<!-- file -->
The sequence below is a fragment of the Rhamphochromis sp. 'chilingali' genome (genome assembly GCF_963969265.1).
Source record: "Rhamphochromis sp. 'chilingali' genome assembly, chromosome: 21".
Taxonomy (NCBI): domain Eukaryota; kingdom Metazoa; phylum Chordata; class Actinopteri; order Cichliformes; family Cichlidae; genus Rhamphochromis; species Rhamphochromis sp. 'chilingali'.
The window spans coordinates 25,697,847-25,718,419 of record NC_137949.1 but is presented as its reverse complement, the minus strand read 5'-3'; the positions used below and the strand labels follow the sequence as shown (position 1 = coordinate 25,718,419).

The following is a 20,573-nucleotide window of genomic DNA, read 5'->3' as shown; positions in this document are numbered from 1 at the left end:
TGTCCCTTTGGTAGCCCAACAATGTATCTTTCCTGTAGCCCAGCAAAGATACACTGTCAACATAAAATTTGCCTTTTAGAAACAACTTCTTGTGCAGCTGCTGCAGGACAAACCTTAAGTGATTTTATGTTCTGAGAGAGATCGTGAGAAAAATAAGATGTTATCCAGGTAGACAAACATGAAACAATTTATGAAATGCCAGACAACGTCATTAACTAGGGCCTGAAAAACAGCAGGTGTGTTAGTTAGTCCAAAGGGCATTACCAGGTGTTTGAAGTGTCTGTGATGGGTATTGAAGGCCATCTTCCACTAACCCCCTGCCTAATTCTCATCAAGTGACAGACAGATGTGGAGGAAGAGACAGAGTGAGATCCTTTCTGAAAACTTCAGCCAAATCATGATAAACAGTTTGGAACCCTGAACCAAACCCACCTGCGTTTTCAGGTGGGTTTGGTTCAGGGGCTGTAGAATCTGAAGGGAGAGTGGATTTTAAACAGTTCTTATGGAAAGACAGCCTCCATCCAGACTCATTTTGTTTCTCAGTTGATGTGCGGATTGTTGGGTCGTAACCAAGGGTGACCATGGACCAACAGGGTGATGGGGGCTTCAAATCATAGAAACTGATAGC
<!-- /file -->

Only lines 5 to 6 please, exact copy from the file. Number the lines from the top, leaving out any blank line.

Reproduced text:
The following is a 20,573-nucleotide window of genomic DNA, read 5'->3' as shown; positions in this document are numbered from 1 at the left end:
TGTCCCTTTGGTAGCCCAACAATGTATCTTTCCTGTAGCCCAGCAAAGATACACTGTCAACATAAAATTTGCCTTTTAGAAACAACTTCTTGTGCAGCTGCTGCAGGACAAACCTTAAGTGATTTTATGTTCTGAGAGAGATCGTGAGAAAAATAAGATGTTATCCAGGTAGACAAACATGAAACAATTTATGAAATGCCAGACAACGTCATTAACTAGGGCCTGAAAAACAGCAGGTGTGTTAGTTAGTCCAAAGGGCATTACCAGGTGTTTGAAGTGTCTGTGATGGGTATTGAAGGCCATCTTCCACTAACCCCCTGCCTAATTCTCATCAAGTGACAGACAGATGTGGAGGAAGAGACAGAGTGAGATCCTTTCTGAAAACTTCAGCCAAATCATGATAAACAGTTTGGAACCCTGAACCAAACCCACCTGCGTTTTCAGGTGGGTTTGGTTCAGGGGCTGTAGAATCTGAAGGGAGAGTGGATTTTAAACAGTTCTTATGGAAAGACAGCCTCCATCCAGACTCATTTTGTTTCTCAGTTGATGTGCGGATTGTTGGGTCGTAACCAAGGGTGACCATGGACCAACAGGGTGATGGGGGCTTCAAATCATAGAAACTGATAGC